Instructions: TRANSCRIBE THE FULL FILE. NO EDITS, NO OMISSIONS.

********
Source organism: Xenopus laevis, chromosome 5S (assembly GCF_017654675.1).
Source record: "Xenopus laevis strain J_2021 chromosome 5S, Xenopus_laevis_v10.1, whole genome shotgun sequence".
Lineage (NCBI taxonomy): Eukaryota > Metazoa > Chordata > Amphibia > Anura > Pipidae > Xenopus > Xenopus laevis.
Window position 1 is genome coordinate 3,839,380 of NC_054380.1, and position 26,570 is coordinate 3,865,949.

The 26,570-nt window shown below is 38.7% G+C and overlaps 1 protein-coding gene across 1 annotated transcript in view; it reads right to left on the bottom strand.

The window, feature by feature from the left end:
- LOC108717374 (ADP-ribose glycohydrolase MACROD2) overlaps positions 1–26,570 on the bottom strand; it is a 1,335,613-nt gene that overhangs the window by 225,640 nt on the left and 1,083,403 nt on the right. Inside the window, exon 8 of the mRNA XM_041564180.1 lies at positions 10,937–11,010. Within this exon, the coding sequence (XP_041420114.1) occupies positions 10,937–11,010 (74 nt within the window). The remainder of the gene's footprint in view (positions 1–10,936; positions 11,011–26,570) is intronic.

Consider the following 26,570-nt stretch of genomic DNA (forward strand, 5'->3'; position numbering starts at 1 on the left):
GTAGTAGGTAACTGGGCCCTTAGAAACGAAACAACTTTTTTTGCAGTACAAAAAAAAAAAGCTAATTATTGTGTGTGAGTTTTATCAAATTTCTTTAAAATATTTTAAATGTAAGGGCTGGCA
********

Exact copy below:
Source organism: Xenopus laevis, chromosome 5S (assembly GCF_017654675.1).
Source record: "Xenopus laevis strain J_2021 chromosome 5S, Xenopus_laevis_v10.1, whole genome shotgun sequence".
Lineage (NCBI taxonomy): Eukaryota > Metazoa > Chordata > Amphibia > Anura > Pipidae > Xenopus > Xenopus laevis.
Window position 1 is genome coordinate 3,839,380 of NC_054380.1, and position 26,570 is coordinate 3,865,949.

The 26,570-nt window shown below is 38.7% G+C and overlaps 1 protein-coding gene across 1 annotated transcript in view; it reads right to left on the bottom strand.

The window, feature by feature from the left end:
- LOC108717374 (ADP-ribose glycohydrolase MACROD2) overlaps positions 1–26,570 on the bottom strand; it is a 1,335,613-nt gene that overhangs the window by 225,640 nt on the left and 1,083,403 nt on the right. Inside the window, exon 8 of the mRNA XM_041564180.1 lies at positions 10,937–11,010. Within this exon, the coding sequence (XP_041420114.1) occupies positions 10,937–11,010 (74 nt within the window). The remainder of the gene's footprint in view (positions 1–10,936; positions 11,011–26,570) is intronic.

Consider the following 26,570-nt stretch of genomic DNA (forward strand, 5'->3'; position numbering starts at 1 on the left):
GTAGTAGGTAACTGGGCCCTTAGAAACGAAACAACTTTTTTTGCAGTACAAAAAAAAAAAGCTAATTATTGTGTGTGAGTTTTATCAAATTTCTTTAAAATATTTTAAATGTAAGGGCTGGCA